It’s not a new concept, and it may be a hard sell for some, but the White House is hoping the redesigned initiative serves as a triumphant rallying call to encourage Americans to think, dream and move to action. The Obama administration calls it Startup America, an independent and private-sector led campaign to mobilize private sector commitments.
“Entrepreneurs embody the promise of America: the belief that if you have a good idea and are willing to work hard and see it through, you can succeed in this country,” Obama said at the White House. “And in fulfilling this promise, entrepreneurs also play a critical role in expanding our economy and creating jobs. That’s why we're launching Startup America, a national campaign to help win the future by knocking down barriers in the path of men and women in every corner of this country hoping to take a chance, follow a dream and start a business.”
The symbolism of Obama’s message is no coincidence. The president is under enormous pressure to stimulate job growth, and his senior advisors are working overtime to solicit ideas and reshape an agenda that has been repeatedly criticized by Republicans. And with a newly-elected GOP now controlling the House, Obama must begin to show some tangible results to keep the wolves away from the door.
There is some precedence for Obama’s new economic initiative: Countless numbers of Americans – including many black Americans – who have been laid off from their jobs are now starting small businesses, perhaps the businesses they’ve always dreamed of opening but never wanted to take the risk.
Until Obama can turn the economy around, he will continue to take heat from constituents for an unemployment rate that was dropping, but is now holding steady at 9 percent. The black unemployment rate, however, is a staggering 15.6 percent, and civil rights activists have called on Obama to address the black jobless rate directly.
One component of the new initiative is targeted specifically to young African-Americans and people of color. It’s called Teaching Entrepreneurship, a nonprofit that provides a first-class entrepreneurship education for at-risk high school students from low-income communities, and is launching new programs supporting young entrepreneurs and their teachers. Startup America will also include a mentoring program to pair young people interested in starting businesses with successful business leaders.
Obama isn’t going this road alone. He’s calling on business leaders – some who are critical of the administration’s economic policies – to step up and work closely with the White House.
“Startup America also represents a historic partnership with business leaders, investors, universities, foundations and non-profits, and we're urging others to join them in this effort,” Obama said. “For entrepreneurs speak to what's best about America, and in their drive and innovative spirit, in their willingness to take a risk on a bold idea, we can see the future. We can see how America will compete and win in the 21st century global economy.”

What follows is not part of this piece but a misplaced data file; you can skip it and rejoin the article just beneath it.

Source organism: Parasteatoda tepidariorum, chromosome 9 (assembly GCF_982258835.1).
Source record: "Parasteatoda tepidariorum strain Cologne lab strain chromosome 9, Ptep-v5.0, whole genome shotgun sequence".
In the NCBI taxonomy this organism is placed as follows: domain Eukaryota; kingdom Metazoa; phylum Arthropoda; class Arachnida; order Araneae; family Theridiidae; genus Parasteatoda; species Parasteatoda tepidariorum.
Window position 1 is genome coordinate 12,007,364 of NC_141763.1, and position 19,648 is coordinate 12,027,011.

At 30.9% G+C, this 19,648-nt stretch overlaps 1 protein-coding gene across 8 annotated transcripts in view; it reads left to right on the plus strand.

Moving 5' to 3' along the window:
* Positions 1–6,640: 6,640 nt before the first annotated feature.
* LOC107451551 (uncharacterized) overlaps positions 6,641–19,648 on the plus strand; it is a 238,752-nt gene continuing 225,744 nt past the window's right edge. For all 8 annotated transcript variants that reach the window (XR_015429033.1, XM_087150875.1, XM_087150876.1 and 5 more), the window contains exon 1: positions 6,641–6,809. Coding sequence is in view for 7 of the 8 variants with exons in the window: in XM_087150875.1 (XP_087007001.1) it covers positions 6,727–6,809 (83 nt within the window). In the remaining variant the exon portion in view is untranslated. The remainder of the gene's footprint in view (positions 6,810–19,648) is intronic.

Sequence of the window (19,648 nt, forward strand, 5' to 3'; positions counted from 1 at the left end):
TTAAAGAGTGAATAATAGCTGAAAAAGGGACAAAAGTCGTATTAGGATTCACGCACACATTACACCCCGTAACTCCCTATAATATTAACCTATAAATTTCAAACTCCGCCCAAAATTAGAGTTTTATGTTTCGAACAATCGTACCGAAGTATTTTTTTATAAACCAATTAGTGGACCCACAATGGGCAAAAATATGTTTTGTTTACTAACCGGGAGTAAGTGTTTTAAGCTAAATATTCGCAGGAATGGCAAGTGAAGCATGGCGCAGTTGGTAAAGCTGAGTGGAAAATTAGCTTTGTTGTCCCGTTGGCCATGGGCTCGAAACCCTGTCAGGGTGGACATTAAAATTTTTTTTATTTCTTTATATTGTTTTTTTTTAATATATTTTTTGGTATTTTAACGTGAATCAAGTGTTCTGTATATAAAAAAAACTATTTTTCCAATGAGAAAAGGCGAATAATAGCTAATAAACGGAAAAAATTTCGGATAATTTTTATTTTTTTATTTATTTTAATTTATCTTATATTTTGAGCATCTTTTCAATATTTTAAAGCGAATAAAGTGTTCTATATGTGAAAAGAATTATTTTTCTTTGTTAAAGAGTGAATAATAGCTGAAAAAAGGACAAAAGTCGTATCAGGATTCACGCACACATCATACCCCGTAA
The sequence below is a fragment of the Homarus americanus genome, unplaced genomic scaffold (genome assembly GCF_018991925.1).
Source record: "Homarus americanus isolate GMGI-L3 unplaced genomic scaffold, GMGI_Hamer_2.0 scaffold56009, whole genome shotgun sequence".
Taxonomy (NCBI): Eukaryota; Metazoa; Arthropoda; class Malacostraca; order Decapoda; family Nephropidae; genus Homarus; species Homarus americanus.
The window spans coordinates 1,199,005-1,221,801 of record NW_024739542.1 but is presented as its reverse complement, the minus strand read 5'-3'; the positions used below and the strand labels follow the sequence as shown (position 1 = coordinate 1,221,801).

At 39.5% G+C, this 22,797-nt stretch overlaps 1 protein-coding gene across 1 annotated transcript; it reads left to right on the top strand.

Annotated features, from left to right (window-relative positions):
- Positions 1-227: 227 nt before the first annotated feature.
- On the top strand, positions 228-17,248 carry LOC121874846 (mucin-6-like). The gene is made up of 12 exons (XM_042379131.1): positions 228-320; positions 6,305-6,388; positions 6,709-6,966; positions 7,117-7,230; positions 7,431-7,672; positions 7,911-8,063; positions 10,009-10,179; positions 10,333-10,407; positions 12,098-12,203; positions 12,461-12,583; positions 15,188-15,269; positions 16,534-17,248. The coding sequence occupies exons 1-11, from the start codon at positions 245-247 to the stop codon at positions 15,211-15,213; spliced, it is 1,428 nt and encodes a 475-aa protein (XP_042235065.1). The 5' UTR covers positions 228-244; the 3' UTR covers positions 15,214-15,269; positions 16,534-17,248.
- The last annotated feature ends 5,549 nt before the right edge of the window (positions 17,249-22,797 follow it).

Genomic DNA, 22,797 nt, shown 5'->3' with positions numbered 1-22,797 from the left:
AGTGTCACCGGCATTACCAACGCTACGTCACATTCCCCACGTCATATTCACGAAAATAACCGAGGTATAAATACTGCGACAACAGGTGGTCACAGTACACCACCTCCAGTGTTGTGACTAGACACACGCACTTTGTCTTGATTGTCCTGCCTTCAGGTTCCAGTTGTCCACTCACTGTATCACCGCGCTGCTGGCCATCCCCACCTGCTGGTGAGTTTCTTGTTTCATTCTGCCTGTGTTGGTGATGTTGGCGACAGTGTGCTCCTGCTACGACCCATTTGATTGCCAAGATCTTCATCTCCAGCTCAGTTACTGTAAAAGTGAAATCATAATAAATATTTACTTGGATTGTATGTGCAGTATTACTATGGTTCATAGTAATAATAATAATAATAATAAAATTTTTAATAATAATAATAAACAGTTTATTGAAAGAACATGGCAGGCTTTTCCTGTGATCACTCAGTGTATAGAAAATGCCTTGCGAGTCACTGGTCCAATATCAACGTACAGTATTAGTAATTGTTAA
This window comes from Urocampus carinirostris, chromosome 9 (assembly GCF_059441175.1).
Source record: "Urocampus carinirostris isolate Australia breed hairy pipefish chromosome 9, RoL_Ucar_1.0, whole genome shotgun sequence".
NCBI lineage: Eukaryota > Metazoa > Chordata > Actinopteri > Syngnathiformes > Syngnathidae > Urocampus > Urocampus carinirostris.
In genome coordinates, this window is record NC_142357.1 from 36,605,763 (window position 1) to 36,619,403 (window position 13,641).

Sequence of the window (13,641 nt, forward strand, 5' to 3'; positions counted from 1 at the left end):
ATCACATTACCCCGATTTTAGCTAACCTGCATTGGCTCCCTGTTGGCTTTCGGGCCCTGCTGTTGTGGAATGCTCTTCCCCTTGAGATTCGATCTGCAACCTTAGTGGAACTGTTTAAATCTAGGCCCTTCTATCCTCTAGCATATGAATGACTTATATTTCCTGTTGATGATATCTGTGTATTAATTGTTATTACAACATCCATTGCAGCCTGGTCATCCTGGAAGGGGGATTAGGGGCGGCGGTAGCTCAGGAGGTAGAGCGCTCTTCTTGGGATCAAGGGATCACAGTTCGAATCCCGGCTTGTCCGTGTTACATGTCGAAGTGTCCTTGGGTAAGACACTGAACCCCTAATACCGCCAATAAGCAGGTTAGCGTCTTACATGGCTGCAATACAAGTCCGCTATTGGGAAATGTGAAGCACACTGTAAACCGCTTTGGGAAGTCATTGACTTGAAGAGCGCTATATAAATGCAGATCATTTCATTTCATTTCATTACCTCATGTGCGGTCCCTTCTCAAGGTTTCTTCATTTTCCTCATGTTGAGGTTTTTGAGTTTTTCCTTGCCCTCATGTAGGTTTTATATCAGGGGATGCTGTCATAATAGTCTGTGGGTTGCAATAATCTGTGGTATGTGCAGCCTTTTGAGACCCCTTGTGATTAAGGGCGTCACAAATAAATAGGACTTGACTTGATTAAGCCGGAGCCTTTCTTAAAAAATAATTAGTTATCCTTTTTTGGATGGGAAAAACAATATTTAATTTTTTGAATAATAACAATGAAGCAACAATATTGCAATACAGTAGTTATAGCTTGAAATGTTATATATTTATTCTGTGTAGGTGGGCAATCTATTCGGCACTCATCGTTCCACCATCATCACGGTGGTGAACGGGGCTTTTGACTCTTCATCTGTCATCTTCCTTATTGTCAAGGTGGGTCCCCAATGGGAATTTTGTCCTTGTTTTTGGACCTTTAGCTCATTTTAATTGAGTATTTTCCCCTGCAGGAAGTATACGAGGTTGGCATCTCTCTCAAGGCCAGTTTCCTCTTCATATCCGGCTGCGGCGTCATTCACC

According to the White House, the president’s new budget will propose making permanent the elimination of capital gains taxes on key investments in small businesses, which was passed as a temporary provision in 2010 as part of the Small Business Jobs Act that Obama signed in September. The budget will also propose expanding the New Markets Tax Credit to encourage private sector investment in startups and small businesses operating in lower-income communities.
Not everyone is on board with the administration’s initiatives, and Obama does have his share of skeptics. Some economists argue that Obama’s economic recovery plan is flawed because employers haven't added enough jobs - and those that have been added are low-wage positions.
"Growth has been concentrated in mid-wage and lower-wage industries. By contrast, higher-wage industries showed weak growth and even net losses," Annette Bernhardt, policy co-director for the National Employment Project, told reporters. She said that growth has been far more unbalanced than during previous job recoveries.
Bernhardt's analysis of the first seven months of 2010 found that 76 percent of jobs created were in low- to mid-wage industries - those earning between $8.92 to $15 an hour, well below the national average hourly wage of $22.60.
White House aides dismiss the critics and are moving forward with their agenda without flinching. The president has rallied some heavyweights in business to support his vision. Steve Case, co-founder of AOL and chairman of the Case Foundation, will chair the partnership, and Carl Schramm, president and CEO of the Kauffman Foundation, will be a founding board member.
The president believes the concept for Startup America will spark an entrepreneurial spirit among the electorate that could generate new jobs all across the country.
But now comes the hard part for Obama: Waiting to see if it works.
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